Analysis released over the weekend asserts that a two-government system for the Korean Peninsula, rather than a unified one, would increase North Korea’s growth rate by 1.5 times and be more successful at lowering unemployment.
Moon Sung Min, a senior researcher with the Bank of Korea, and Prof. Yoo Byung Hak of Soongsil University, made the claim yesterday, saying, “Based on the analysis of the two types of unification systems, ‘one country with two systems’ (special administrative regions) was superior in economic performance and put less of a financial burden on the government.”
The analysis tested three unification scenarios: 1) unification where South and North Korea’s markets integrate into a single state; 2) combining both product and capital markets, but with a federal system that separates labor markets; and 3) one state with two systems in which all markets are divided.
The experts predicted that if Korea were to be a unitary state with merged labor markets and similar minimum wages, it would cause a decline in productivity and would increase the unemployment rate in provincial areas of North Korea, increasing overall government spending.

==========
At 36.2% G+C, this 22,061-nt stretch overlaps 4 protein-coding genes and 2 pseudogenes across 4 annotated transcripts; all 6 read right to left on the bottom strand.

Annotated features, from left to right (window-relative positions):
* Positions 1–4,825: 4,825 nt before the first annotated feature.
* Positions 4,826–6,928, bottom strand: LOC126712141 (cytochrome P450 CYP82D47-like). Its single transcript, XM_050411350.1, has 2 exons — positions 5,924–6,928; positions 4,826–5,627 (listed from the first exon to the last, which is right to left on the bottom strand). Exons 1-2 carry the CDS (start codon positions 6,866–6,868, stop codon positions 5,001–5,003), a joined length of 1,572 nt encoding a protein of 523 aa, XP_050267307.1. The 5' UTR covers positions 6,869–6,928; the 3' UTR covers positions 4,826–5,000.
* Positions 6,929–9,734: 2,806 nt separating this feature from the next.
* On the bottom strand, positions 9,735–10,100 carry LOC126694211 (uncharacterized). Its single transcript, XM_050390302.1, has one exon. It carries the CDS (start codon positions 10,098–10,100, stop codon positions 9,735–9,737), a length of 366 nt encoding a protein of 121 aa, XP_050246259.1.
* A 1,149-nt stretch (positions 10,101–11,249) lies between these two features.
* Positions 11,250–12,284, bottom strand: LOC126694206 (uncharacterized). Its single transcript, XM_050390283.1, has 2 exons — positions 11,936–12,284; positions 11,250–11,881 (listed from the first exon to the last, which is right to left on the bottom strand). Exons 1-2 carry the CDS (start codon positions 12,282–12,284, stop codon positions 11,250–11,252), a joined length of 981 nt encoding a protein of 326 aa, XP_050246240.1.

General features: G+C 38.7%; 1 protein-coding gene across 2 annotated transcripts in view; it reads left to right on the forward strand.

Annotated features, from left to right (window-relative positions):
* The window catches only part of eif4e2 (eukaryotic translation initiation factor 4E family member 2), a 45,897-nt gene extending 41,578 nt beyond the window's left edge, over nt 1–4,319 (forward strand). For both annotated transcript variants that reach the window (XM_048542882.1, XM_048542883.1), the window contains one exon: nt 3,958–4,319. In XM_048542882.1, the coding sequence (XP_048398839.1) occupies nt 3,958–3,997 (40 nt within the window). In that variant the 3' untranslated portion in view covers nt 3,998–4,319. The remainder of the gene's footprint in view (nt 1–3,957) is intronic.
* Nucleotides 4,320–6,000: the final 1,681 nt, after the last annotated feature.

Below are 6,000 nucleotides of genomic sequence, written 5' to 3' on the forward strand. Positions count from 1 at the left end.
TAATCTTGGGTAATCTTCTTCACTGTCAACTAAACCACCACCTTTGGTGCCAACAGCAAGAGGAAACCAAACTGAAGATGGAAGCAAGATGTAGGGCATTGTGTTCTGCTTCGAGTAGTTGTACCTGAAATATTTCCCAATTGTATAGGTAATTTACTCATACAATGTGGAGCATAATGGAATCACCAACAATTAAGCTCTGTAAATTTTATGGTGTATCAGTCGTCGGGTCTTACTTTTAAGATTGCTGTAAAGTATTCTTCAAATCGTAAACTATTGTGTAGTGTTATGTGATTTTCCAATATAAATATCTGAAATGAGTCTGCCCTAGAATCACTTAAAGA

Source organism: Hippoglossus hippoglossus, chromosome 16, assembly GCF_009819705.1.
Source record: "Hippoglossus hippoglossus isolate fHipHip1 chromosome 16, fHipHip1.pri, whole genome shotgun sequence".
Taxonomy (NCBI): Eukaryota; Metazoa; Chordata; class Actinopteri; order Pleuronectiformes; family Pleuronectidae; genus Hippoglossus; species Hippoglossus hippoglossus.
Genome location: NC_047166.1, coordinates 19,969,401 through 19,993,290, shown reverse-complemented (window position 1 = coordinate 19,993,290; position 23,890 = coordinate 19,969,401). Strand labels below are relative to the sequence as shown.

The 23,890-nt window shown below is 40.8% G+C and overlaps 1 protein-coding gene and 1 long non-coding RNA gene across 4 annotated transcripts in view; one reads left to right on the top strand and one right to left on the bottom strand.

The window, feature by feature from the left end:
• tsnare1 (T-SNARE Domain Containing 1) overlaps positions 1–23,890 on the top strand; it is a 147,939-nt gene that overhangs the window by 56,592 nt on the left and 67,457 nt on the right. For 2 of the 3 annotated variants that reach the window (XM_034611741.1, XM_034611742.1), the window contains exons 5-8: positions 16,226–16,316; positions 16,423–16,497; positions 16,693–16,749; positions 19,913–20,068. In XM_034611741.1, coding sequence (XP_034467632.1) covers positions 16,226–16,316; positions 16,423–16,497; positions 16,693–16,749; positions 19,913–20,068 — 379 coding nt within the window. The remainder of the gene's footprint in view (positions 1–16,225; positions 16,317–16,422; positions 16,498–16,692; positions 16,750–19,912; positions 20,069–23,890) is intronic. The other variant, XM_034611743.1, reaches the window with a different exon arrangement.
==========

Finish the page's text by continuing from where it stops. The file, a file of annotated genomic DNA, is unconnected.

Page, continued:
Even in a federal system where goods and capital markets would merge while labor markets remained divided, North Koreans would eventually either want to go to South Korea or want an increase in wages. This would give the government no choice but to increase wages, causing spending to also increase.
If North Korea were to be run as a Special Administrative District as in the case of China and Hong Kong, then its markets could be divided from those in the South. The experts explained that if there were two labor markets with differing wages and separate tariffs on commodities, then there would be a boost in the productivity of North Korean workers.
Moon predicted the state of North Korea after twenty years under each of the three institutional situations. According to the results, a unitary state system would increase economic growth to 3.35% and the unemployment rate to 36.4% in the North Korean region after twenty years, similar to that in East Germany after unification.
In a federal system, economic growth would be 4.28% with an unemployment rate of 17.7%. However, with two systems economic growth would be 5.21% with just 1.6% unemployment rate.
The researchers pointed out, however, that “this study only took economic aspects of unification into consideration. Further research estimates that include the political and social factors should be conducted,” before adding, “If economic growth is the most important criteria in unification outcomes, then a two-system plan must be prepared in the case of sudden change.”